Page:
The current bylaws allow any USAT member who collects 50 signatures to run for a position on the board. Once a member receives the required signatures, he or she is then placed on the ballot and is elected by the members in his or her region. The proposed changes to the language of the bylaws would mean that a prospective board member would have to be nominated by USAT’s Nominating and Governance Committee (NGC), which is appointed by the USAT Board. According to the AAC statement, this would give the current board much greater control over the future makeup of the board.

USAT, however, claims the changes would allow for proper vetting of candidates to create a “competency-based board,” which was proposed to USAT by United States Olympic Committee CEO Scott Blackmun (and has apparently been proposed to a number of other national governing bodies). The idea behind a competency-based board is to have people with a diverse set of skills making up the board. So, for example, one person may have a legal background, another might have an understanding of communications and marketing, and another may be skilled when it comes to finance.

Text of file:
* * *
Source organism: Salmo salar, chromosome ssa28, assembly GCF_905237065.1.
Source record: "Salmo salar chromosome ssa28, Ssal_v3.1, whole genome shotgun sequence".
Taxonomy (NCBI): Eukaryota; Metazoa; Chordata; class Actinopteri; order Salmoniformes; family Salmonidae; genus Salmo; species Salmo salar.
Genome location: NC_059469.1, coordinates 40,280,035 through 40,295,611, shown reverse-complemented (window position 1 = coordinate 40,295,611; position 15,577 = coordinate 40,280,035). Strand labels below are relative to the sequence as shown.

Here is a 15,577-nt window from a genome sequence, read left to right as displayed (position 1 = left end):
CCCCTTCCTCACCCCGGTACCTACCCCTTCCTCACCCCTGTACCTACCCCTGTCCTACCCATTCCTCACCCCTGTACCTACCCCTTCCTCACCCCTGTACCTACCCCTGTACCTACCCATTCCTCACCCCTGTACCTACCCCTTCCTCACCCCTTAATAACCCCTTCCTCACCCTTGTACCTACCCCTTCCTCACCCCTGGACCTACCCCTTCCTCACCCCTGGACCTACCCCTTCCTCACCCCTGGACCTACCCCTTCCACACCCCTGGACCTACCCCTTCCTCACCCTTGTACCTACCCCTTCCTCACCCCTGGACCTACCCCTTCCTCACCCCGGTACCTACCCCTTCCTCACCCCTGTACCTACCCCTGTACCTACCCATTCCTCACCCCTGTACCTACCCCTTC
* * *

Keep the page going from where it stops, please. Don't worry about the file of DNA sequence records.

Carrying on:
Reducing the Number of Regions

The second issue of reducing the number of regions from eight to six may sound benign, but the real concern for the elite athletes is what would happen to the two spots that would open up on the 12-person board. Currently the eight regionally elected board members (or general directors) are elected by the members of his or her region (after receiving 50 signatures to get on the ballot). Under the proposed changes, six general directors would still be elected by region (after being nominated by the NGC), and the remaining two board positions would be “independent directors,” who would be nominated by the NGC and elected by the board. At this time there is only one independent director on the board and that position is chosen by a majority vote of the general and athlete directors.

The real question at hand is whether or not the current regional representatives actually represent their regions. USA Triathlon’s argument is that the present system of electing eight regional representatives was drawn up when triathlon was a much smaller sport and very grassroots. With the growth of the sport and the advent of the Internet and social media, triathlon has become a national (and international) sport. A triathlete from Florida may race in California and train in Colorado alongside athletes from New York. The idea of electing regional representatives to pursue the best interests of the sport may in fact be a bit antiquated, and USAT believes it is.